Friday, 23 November 2012

Hacktavists hit PayPal with £3.5m attack


Anonymous has launched an attack on PayPal after it announced the decision to block payments to Wikileaks.

The online transaction company was attacked by four member of the Anonymous group. The members called it 'Operation Payback'.

Anonymous DDoS Hack PayPal
The prosecutor, Mr Patel said they used distributed denial of service, or DDoS, which flooded the targets computers with massive amounts of online requests. If you visited the sites under attack by the anonymous group, you'd be directed to a page with the message 'You've tried to bite the Anonymous hand. You angered the hive and now you are being stung'.

The four members are currently facing trial which is expected to last two weeks. 22 year old Christopher Weatherhead aka 'nerdo' is in the small group of cabal leaders in Anonymous. He pleaded not guilty to conspiring to impair the operation of computers between 1 August 2010 and 22 January 2011.

He also carried out attacks to MasterCard, Visa, Ministry of Sound, the British Recorded Music Industry and the International Federation of the Phonographic Industry who also opposed internet piracy.

Ashley Rhodes, 27, Peter Gibson, 24, and an 18 year old who cannot be named for legal reasons have already pleaded guilty to the charge, all from the UK.

Mr Patel stated "It is the prosecution case that Christopher Weatherhead, the defendant, is a cyber-attacker and that he, and others like him, waged a sophisticated and orchestrated campaign of online attacks that paralysed a series of targeted computer systems belonging to companies to which they took issue with, for whatever reason, and those attacks caused unprecedented harm".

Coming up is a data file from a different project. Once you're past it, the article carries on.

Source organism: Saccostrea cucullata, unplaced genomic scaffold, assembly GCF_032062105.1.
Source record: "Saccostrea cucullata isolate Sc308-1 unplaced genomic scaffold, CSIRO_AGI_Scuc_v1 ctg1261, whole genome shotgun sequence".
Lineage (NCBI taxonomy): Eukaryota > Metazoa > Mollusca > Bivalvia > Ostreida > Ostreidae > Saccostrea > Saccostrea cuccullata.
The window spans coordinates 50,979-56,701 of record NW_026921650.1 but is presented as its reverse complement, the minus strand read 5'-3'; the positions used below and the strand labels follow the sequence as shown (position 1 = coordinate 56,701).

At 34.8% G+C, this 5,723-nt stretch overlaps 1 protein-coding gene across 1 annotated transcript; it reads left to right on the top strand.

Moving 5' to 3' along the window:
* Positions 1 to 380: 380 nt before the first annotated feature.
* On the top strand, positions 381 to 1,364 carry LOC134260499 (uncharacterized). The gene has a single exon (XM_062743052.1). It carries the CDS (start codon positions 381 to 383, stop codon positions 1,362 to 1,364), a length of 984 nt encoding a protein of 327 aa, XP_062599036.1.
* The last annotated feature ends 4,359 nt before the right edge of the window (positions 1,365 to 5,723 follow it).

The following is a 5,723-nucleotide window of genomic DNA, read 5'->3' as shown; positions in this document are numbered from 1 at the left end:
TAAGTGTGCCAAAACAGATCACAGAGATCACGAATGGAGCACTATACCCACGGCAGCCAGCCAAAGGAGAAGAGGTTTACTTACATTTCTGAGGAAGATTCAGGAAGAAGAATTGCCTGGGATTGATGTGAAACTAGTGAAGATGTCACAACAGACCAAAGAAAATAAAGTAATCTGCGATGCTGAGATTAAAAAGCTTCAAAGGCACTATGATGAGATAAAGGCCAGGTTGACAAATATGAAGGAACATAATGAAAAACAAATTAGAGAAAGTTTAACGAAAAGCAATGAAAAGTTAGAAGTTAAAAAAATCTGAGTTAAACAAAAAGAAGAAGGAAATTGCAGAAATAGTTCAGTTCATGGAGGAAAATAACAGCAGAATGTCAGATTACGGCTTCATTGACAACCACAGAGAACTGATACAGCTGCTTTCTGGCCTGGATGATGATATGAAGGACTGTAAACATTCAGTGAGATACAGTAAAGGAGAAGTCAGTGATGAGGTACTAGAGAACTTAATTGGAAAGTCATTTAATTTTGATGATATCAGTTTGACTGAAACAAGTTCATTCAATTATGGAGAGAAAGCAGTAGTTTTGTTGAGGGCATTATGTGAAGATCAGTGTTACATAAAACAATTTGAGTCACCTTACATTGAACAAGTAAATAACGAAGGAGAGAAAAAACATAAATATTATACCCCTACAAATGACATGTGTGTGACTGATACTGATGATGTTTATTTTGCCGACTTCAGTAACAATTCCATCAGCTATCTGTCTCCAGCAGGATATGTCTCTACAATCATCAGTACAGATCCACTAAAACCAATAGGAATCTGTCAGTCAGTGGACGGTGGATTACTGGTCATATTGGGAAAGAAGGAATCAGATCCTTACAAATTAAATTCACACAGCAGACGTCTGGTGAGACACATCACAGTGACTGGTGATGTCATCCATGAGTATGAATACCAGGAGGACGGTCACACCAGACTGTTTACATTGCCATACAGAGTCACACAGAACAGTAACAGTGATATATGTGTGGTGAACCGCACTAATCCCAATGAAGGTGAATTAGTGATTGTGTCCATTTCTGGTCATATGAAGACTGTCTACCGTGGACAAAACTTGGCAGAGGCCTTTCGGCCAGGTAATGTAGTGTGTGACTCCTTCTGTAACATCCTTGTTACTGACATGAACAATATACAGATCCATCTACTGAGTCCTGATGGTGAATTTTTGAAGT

He said PayPal also had to pay for more software and hardware to defend against similar attacks in the future and he said the total cost to the firm was estimated at £3.5m.

You too can learn how to perform DDoS attacks and help companies like PayPal defend themselves against it. Become a Certified Ethical Hacker (CEH) and earn on average £42,750 in the UK (ITjobswatch.co.uk). As a CEH, job opportunities are endless, you can work for private companies, or even the government. With the likes of PayPal, Government sites around the world, Sony and Nintendo’s security being compromised, more and more companies are taking their security very seriously.